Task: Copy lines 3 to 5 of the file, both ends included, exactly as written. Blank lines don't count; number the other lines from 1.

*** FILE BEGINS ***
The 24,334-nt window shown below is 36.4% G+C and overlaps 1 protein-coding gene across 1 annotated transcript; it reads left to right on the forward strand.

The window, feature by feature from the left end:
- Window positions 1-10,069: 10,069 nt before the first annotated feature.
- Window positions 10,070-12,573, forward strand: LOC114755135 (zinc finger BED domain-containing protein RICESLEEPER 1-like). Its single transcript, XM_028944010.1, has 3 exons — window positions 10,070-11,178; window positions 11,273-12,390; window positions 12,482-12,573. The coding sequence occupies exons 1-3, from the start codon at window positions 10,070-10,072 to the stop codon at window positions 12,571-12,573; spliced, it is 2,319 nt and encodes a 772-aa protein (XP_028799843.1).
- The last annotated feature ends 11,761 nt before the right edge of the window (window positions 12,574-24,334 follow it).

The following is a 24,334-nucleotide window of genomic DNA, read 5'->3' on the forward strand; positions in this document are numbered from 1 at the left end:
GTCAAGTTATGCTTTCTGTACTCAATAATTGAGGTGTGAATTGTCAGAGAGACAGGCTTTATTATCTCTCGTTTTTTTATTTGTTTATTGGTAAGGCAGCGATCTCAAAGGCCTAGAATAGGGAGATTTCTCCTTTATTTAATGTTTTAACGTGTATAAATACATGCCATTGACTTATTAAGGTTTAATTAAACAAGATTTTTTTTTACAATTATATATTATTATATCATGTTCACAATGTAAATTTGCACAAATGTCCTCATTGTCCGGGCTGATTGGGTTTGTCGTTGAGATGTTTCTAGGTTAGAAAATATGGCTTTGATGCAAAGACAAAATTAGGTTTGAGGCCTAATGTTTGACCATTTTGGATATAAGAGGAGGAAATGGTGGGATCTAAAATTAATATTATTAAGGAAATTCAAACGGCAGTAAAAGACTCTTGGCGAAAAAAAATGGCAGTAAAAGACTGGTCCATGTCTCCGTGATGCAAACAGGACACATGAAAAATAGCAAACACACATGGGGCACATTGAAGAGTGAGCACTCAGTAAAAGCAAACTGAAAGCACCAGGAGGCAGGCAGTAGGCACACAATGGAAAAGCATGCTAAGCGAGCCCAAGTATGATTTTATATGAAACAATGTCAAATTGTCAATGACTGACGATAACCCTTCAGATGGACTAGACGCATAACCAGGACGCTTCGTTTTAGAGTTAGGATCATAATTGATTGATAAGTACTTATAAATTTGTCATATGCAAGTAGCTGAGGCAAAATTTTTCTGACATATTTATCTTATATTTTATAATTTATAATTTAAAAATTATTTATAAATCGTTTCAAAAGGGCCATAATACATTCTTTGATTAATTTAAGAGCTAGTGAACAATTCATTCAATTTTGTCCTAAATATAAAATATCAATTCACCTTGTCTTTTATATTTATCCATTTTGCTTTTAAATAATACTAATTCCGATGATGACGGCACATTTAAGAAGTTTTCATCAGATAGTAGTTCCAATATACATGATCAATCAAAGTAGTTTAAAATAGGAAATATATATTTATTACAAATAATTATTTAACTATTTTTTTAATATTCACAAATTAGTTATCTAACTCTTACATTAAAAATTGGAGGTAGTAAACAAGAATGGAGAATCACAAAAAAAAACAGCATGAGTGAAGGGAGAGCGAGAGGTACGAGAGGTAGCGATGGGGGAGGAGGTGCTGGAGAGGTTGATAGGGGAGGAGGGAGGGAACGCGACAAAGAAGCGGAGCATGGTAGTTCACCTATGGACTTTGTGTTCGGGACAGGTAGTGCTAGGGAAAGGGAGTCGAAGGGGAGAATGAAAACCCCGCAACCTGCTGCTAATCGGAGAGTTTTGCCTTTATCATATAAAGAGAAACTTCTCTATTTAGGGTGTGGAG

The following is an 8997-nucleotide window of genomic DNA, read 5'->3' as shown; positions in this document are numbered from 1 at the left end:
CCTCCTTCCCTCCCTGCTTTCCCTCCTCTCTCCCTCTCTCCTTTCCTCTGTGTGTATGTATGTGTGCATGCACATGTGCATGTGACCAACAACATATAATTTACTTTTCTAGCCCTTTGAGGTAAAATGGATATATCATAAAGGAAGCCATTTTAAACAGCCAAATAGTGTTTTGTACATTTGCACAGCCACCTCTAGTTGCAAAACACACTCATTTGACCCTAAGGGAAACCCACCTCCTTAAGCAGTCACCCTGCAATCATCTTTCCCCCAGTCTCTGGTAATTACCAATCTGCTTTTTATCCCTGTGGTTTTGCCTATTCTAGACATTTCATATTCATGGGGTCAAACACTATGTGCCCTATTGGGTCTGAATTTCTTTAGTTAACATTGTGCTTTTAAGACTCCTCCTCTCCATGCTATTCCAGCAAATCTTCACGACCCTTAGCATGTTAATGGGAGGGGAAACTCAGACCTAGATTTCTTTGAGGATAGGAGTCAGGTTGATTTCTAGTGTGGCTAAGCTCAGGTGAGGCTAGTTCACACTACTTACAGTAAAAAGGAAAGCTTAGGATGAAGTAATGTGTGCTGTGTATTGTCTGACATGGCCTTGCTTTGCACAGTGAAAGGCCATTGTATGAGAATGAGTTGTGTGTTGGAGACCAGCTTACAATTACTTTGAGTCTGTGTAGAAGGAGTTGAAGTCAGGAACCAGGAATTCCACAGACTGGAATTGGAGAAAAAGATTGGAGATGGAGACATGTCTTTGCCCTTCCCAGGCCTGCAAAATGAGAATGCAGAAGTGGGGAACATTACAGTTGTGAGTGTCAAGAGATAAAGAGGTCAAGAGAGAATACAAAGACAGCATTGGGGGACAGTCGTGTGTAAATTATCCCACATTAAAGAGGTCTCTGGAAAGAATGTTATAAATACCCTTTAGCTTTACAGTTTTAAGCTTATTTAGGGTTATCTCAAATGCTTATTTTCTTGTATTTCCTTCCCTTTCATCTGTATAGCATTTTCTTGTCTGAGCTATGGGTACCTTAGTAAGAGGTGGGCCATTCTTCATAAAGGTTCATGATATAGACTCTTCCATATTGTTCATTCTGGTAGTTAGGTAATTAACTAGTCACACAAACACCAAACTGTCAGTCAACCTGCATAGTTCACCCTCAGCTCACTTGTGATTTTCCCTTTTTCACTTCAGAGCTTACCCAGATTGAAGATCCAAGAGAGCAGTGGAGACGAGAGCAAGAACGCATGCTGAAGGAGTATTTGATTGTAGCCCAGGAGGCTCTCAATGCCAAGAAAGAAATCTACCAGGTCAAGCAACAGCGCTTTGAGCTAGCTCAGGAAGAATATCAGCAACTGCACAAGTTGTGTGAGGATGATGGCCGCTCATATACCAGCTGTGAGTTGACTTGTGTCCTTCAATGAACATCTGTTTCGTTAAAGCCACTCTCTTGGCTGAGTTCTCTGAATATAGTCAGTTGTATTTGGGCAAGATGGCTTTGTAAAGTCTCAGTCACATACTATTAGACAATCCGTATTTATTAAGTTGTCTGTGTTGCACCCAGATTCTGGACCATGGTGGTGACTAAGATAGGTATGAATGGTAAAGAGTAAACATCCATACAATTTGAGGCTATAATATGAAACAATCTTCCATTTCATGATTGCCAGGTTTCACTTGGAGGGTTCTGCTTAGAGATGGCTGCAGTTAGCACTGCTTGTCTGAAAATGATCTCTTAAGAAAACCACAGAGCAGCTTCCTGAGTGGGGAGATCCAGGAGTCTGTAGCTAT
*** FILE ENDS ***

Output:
- Window positions 1-10,069: 10,069 nt before the first annotated feature.
- Window positions 10,070-12,573, forward strand: LOC114755135 (zinc finger BED domain-containing protein RICESLEEPER 1-like). Its single transcript, XM_028944010.1, has 3 exons — window positions 10,070-11,178; window positions 11,273-12,390; window positions 12,482-12,573. The coding sequence occupies exons 1-3, from the start codon at window positions 10,070-10,072 to the stop codon at window positions 12,571-12,573; spliced, it is 2,319 nt and encodes a 772-aa protein (XP_028799843.1).
- The last annotated feature ends 11,761 nt before the right edge of the window (window positions 12,574-24,334 follow it).